Gender differences in the treatment of chronic ischemic heart disease: prognostic implications

Fundam Clin Pharmacol. 2010 Dec;24(6):707-10. doi: 10.1111/j.1472-8206.2009.00774.x.

Abstract

Despite the relatively high prevalence of coronary artery disease in women, there are little data on the investigation and treatment of ischemic heart disease in this population. In the last couple of decades authors have addressed health problems in minorities, including women. The great majority of these studies included the acute coronary syndrome population but most recent ones have focused on the management of stable angina from a gender perspective. Many of those studies showed that there are inequities between genders regarding the care of patients with ischemic heart disease. Although little is known about the prognostic implications of such differences, studies have shown that suboptimal treatment in women leads to poor clinical outcomes. Gender-specific and both epidemiological and pathophysiological data are needed.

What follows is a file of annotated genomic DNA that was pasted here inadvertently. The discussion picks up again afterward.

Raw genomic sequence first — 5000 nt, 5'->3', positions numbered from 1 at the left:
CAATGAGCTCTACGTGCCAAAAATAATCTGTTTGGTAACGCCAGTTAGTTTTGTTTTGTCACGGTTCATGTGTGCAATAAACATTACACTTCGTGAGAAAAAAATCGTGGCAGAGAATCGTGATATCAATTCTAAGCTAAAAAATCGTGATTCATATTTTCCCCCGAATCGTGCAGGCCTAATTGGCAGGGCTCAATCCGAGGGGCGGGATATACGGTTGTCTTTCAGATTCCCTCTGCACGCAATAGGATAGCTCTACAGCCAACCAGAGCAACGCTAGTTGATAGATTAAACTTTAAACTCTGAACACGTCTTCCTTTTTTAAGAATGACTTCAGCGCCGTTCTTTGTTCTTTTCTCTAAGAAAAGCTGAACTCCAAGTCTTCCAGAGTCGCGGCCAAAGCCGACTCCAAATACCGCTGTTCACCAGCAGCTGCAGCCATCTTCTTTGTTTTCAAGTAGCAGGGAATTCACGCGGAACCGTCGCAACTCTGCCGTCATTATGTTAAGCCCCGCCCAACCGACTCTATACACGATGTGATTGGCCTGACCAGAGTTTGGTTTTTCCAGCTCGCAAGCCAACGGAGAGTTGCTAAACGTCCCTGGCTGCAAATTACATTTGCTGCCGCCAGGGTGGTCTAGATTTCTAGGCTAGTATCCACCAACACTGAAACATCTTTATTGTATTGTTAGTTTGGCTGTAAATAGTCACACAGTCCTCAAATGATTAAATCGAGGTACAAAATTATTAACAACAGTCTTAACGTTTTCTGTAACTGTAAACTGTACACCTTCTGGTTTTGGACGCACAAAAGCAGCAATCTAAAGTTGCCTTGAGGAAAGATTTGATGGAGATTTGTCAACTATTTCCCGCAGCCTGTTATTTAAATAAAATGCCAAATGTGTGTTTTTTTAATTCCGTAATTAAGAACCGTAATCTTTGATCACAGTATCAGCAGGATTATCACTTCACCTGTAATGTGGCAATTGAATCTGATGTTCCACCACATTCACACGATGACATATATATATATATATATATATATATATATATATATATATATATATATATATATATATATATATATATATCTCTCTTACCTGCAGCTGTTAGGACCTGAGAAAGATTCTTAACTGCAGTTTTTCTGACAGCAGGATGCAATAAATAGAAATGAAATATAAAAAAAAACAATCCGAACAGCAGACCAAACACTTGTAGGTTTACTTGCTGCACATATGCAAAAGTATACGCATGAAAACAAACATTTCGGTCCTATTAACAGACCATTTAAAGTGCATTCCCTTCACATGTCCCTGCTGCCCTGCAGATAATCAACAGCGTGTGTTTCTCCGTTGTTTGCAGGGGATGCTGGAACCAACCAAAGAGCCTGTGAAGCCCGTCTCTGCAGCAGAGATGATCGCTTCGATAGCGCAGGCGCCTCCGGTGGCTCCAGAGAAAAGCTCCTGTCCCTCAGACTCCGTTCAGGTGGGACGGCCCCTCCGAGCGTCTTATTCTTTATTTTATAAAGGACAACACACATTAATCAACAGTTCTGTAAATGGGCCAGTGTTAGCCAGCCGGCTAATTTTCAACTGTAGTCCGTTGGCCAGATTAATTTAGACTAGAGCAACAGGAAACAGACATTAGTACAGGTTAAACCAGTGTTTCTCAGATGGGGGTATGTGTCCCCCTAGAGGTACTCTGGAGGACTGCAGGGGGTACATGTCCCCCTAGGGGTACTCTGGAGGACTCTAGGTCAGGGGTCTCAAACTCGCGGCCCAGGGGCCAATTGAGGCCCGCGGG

Publication types

  • Review

MeSH terms

  • Chronic Disease
  • Female
  • Humans
  • Male
  • Myocardial Ischemia / diagnosis
  • Myocardial Ischemia / epidemiology
  • Myocardial Ischemia / therapy*
  • Prevalence
  • Prognosis
  • Risk Factors
  • Sex Factors
  • Treatment Outcome